Andrew Beck is committed to Texas, offensive lineman Ray Raulerson has pledged to Tennessee, and defensive back Austin Hudson announced his intention to go to Wisconsin. The addition of defensive back
Mazzi Wilkins and linebacker Richard Bush to the potential Division I players makes this an interesting team to watch in one of the better classes within the state. The Bad: Brown struggled last season with now-at-Tulane Tristan Cooper, two-star Derrick Mann, and 6-foot-1 target K.J. Walker, and all of those targets are gone. The offensive line is a little better, but it is nothing that stands out as a strength. If Brown does not improve as a passer, the offense will struggle to score and lose a game it shouldn't or get bounced in the playoffs. The Bottom Line: Plant is a historically slow-starting program -- as evidenced last season when it was ground down by River Ridge (La.) John Curtis -- but it typically advances in the playoffs. This year, it will open with nationally ranked Tallahassee (Fla.) Godby. After leaving for a position at USF, head coach Weiner returned to Plant after less than a week with the Bulls. This could prove to be one of his best teams in the last four years.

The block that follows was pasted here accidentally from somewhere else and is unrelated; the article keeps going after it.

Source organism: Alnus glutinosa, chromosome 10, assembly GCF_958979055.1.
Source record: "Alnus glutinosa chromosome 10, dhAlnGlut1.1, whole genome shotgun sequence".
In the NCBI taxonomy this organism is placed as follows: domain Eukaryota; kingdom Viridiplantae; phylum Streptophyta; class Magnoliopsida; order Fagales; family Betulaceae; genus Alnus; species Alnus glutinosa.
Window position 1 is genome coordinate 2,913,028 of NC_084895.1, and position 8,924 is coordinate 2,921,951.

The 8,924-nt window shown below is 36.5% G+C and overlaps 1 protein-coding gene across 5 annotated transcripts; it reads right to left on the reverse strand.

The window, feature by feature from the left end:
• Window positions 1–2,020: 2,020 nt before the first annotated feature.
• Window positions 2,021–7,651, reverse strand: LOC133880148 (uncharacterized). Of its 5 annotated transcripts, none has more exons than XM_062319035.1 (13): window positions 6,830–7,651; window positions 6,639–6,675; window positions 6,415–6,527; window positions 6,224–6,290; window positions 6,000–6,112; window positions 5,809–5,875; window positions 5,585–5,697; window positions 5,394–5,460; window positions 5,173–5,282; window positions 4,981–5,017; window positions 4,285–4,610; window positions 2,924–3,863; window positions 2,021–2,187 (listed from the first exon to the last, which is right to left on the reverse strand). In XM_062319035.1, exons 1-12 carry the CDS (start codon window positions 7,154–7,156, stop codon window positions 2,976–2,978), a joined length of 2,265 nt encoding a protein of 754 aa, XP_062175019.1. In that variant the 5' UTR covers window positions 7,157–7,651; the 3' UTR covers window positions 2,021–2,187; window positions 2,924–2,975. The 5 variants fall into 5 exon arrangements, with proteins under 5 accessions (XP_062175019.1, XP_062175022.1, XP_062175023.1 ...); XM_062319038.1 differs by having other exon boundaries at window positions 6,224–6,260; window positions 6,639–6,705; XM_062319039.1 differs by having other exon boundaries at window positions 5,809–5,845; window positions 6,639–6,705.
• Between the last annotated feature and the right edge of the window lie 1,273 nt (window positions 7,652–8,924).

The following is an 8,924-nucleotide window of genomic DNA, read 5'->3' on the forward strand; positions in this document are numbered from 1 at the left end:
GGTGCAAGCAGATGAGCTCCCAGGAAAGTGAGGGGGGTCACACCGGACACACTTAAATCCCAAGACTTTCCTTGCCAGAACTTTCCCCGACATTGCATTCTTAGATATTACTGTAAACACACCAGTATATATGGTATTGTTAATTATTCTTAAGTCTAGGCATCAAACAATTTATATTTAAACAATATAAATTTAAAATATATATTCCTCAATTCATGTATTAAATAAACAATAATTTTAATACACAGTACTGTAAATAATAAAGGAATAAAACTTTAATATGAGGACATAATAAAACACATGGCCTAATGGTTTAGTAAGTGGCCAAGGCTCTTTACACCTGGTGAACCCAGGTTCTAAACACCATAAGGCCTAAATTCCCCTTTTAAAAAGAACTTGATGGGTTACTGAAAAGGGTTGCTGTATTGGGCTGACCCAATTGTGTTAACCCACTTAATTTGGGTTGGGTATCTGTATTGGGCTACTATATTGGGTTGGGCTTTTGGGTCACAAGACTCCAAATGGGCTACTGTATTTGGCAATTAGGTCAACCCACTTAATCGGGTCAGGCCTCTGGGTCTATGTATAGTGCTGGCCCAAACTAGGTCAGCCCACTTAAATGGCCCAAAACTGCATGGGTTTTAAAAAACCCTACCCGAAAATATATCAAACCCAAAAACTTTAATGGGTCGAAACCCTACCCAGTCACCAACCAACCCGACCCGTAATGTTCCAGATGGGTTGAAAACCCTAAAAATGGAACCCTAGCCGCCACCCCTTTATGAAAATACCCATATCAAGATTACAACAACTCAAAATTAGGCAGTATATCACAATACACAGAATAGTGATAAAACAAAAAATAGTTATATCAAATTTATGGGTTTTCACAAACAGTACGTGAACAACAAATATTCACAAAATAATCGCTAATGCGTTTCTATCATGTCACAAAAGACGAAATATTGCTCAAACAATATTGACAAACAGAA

Top 100 countdown
No. 67 Mission Viejo, California
Coach: Bob Johnson Last Season: 11-1, lost in PAC5 second round. Ranked No. 67 in RivalsHigh 100 Key Player: In an area rife with spread passing attacks, the unsung hero for Mission Viejo may end up being fullback Daniel Marx. The Stanford commit is one of the less heralded players on the team, but he could see his profile rise in a major way. Last year, he was asked to be a blocker, a hole opener and a pass catcher. This year, he may add primary ball carrier and defensive lineman to his resume. At 6-foot-3 and nearly 240 pounds, he could be a poor man's Toby Gerhart. His ball-carrying skills are not there yet, but he could develop them. The Good: If Marx scuffles carrying the ball, Mission Viejo can rely on its other skill players because the Diablos are loaded. Three-star quarterback Ian Fieber returns, as do Boise State commit Sean Modster at receiver, tight end Zack Holland and another pass-catching option in 6-foot-4